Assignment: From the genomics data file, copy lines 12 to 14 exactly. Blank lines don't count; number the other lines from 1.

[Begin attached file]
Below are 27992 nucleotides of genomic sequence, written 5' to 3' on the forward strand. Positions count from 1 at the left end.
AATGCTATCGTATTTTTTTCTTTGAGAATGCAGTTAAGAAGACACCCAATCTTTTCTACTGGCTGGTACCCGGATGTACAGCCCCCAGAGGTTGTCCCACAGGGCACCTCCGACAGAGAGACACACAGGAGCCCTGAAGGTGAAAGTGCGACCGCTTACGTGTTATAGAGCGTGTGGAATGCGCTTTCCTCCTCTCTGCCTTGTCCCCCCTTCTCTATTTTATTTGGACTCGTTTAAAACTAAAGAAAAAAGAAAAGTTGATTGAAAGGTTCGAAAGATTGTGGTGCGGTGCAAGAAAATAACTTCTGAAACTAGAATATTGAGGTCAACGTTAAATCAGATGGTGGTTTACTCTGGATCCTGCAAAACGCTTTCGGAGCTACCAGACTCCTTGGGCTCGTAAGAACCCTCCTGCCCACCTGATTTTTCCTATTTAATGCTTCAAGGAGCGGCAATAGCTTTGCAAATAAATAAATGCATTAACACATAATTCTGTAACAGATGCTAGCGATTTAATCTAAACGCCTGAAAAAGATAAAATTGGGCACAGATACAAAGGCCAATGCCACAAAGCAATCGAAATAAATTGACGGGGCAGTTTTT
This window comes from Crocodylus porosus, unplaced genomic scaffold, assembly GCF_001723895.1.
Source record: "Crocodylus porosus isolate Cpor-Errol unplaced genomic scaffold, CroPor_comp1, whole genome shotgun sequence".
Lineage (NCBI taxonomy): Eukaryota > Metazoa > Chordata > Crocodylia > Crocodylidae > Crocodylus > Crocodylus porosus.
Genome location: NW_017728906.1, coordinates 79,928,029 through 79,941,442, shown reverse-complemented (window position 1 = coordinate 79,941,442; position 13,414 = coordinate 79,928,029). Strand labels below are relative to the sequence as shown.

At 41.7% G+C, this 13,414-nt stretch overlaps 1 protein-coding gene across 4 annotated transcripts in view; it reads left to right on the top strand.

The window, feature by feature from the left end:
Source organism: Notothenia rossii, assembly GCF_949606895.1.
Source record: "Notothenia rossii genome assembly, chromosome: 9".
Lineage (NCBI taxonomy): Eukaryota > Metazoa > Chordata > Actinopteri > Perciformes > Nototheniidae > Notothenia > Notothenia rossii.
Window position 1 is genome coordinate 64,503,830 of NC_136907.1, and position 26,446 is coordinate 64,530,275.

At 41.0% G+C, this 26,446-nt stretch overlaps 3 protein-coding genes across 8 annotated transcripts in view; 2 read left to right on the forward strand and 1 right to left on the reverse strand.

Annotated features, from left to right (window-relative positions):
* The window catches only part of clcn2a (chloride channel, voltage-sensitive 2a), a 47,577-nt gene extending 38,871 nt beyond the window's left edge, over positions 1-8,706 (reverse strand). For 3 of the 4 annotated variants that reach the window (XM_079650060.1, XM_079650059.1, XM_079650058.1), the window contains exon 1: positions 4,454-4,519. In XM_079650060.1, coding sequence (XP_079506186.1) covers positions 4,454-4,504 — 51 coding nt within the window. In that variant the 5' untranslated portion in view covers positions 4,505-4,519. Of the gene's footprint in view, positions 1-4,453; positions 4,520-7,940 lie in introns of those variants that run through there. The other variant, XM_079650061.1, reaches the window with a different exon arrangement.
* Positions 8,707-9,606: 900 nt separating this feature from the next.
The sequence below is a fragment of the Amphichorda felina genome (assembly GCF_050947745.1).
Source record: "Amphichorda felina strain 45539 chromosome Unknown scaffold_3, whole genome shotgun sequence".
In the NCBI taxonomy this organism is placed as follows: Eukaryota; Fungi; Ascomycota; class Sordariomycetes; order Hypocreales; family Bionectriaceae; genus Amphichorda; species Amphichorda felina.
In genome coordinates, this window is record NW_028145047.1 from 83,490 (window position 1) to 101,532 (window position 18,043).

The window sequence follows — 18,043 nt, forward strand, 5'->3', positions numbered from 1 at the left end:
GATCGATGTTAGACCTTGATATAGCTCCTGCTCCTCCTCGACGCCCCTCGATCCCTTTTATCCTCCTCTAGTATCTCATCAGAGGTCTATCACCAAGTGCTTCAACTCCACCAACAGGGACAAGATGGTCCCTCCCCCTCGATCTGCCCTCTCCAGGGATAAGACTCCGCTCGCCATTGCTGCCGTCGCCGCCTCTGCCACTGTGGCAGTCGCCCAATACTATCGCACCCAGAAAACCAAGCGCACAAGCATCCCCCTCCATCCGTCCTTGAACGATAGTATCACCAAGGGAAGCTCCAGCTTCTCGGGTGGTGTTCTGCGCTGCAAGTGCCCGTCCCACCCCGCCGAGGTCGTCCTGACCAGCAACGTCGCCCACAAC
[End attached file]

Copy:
Window position 1 is genome coordinate 64,503,830 of NC_136907.1, and position 26,446 is coordinate 64,530,275.

At 41.0% G+C, this 26,446-nt stretch overlaps 3 protein-coding genes across 8 annotated transcripts in view; 2 read left to right on the forward strand and 1 right to left on the reverse strand.

Annotated features, from left to right (window-relative positions):